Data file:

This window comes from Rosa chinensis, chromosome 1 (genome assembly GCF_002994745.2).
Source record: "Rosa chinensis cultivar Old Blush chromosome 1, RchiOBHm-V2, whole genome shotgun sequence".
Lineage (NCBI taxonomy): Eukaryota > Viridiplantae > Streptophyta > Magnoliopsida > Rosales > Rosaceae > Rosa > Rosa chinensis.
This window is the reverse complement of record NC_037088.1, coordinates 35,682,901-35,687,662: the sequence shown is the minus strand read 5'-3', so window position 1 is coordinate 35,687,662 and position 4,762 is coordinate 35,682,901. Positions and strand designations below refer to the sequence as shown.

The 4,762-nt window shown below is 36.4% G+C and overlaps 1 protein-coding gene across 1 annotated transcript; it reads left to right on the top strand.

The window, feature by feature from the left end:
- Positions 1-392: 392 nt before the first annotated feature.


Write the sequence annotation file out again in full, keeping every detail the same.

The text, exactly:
This window comes from Rosa chinensis, chromosome 1 (genome assembly GCF_002994745.2).
Source record: "Rosa chinensis cultivar Old Blush chromosome 1, RchiOBHm-V2, whole genome shotgun sequence".
Lineage (NCBI taxonomy): Eukaryota > Viridiplantae > Streptophyta > Magnoliopsida > Rosales > Rosaceae > Rosa > Rosa chinensis.
This window is the reverse complement of record NC_037088.1, coordinates 35,682,901-35,687,662: the sequence shown is the minus strand read 5'-3', so window position 1 is coordinate 35,687,662 and position 4,762 is coordinate 35,682,901. Positions and strand designations below refer to the sequence as shown.

The 4,762-nt window shown below is 36.4% G+C and overlaps 1 protein-coding gene across 1 annotated transcript; it reads left to right on the top strand.

The window, feature by feature from the left end:
- Positions 1-392: 392 nt before the first annotated feature.